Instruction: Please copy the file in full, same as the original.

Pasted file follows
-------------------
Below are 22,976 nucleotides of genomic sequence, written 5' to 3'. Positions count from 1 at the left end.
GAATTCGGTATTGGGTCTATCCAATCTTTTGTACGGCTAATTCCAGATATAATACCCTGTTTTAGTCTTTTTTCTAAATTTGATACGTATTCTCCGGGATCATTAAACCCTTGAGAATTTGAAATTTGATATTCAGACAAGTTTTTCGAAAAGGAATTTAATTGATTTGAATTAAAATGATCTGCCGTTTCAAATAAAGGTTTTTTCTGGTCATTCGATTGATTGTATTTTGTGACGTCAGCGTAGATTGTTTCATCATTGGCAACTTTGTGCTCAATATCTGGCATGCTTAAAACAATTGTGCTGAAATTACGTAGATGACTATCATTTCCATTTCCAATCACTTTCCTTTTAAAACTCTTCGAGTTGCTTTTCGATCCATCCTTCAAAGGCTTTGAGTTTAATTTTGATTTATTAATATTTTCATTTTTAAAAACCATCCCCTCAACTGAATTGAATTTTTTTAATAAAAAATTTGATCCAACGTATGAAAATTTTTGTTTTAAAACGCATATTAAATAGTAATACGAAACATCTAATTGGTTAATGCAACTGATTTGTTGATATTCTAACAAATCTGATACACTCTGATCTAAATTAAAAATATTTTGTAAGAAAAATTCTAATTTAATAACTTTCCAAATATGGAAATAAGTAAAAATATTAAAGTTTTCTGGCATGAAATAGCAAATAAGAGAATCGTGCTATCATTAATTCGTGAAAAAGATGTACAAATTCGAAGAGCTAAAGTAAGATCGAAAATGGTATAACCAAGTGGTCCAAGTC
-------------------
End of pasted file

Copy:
Below are 22,976 nucleotides of genomic sequence, written 5' to 3'. Positions count from 1 at the left end.
GAATTCGGTATTGGGTCTATCCAATCTTTTGTACGGCTAATTCCAGATATAATACCCTGTTTTAGTCTTTTTTCTAAATTTGATACGTATTCTCCGGGATCATTAAACCCTTGAGAATTTGAAATTTGATATTCAGACAAGTTTTTCGAAAAGGAATTTAATTGATTTGAATTAAAATGATCTGCCGTTTCAAATAAAGGTTTTTTCTGGTCATTCGATTGATTGTATTTTGTGACGTCAGCGTAGATTGTTTCATCATTGGCAACTTTGTGCTCAATATCTGGCATGCTTAAAACAATTGTGCTGAAATTACGTAGATGACTATCATTTCCATTTCCAATCACTTTCCTTTTAAAACTCTTCGAGTTGCTTTTCGATCCATCCTTCAAAGGCTTTGAGTTTAATTTTGATTTATTAATATTTTCATTTTTAAAAACCATCCCCTCAACTGAATTGAATTTTTTTAATAAAAAATTTGATCCAACGTATGAAAATTTTTGTTTTAAAACGCATATTAAATAGTAATACGAAACATCTAATTGGTTAATGCAACTGATTTGTTGATATTCTAACAAATCTGATACACTCTGATCTAAATTAAAAATATTTTGTAAGAAAAATTCTAATTTAATAACTTTCCAAATATGGAAATAAGTAAAAATATTAAAGTTTTCTGGCATGAAATAGCAAATAAGAGAATCGTGCTATCATTAATTCGTGAAAAAGATGTACAAATTCGAAGAGCTAAAGTAAGATCGAAAATGGTATAACCAAGTGGTCCAAGTC